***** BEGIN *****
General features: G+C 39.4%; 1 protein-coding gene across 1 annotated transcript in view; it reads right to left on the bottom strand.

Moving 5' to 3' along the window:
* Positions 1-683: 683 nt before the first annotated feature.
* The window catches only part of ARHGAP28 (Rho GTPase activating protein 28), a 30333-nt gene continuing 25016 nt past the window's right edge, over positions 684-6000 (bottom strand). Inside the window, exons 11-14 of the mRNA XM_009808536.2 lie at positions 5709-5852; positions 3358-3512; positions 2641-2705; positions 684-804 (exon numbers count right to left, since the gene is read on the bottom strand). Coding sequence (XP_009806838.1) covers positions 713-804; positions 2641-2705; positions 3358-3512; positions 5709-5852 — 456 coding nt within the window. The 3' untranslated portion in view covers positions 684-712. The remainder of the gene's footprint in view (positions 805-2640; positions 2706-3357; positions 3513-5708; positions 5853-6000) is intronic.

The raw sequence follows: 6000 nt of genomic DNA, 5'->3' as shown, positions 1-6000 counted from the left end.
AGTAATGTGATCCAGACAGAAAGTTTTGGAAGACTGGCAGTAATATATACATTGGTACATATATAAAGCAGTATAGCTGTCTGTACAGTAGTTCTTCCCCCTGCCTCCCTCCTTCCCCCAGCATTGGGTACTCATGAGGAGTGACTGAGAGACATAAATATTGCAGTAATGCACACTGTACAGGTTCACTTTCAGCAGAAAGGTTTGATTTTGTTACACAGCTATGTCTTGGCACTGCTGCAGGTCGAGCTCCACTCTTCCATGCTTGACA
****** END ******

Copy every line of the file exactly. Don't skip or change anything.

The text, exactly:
General features: G+C 39.4%; 1 protein-coding gene across 1 annotated transcript in view; it reads right to left on the bottom strand.

Moving 5' to 3' along the window:
* Positions 1-683: 683 nt before the first annotated feature.
* The window catches only part of ARHGAP28 (Rho GTPase activating protein 28), a 30333-nt gene continuing 25016 nt past the window's right edge, over positions 684-6000 (bottom strand). Inside the window, exons 11-14 of the mRNA XM_009808536.2 lie at positions 5709-5852; positions 3358-3512; positions 2641-2705; positions 684-804 (exon numbers count right to left, since the gene is read on the bottom strand). Coding sequence (XP_009806838.1) covers positions 713-804; positions 2641-2705; positions 3358-3512; positions 5709-5852 — 456 coding nt within the window. The 3' untranslated portion in view covers positions 684-712. The remainder of the gene's footprint in view (positions 805-2640; positions 2706-3357; positions 3513-5708; positions 5853-6000) is intronic.

The raw sequence follows: 6000 nt of genomic DNA, 5'->3' as shown, positions 1-6000 counted from the left end.
AGTAATGTGATCCAGACAGAAAGTTTTGGAAGACTGGCAGTAATATATACATTGGTACATATATAAAGCAGTATAGCTGTCTGTACAGTAGTTCTTCCCCCTGCCTCCCTCCTTCCCCCAGCATTGGGTACTCATGAGGAGTGACTGAGAGACATAAATATTGCAGTAATGCACACTGTACAGGTTCACTTTCAGCAGAAAGGTTTGATTTTGTTACACAGCTATGTCTTGGCACTGCTGCAGGTCGAGCTCCACTCTTCCATGCTTGACA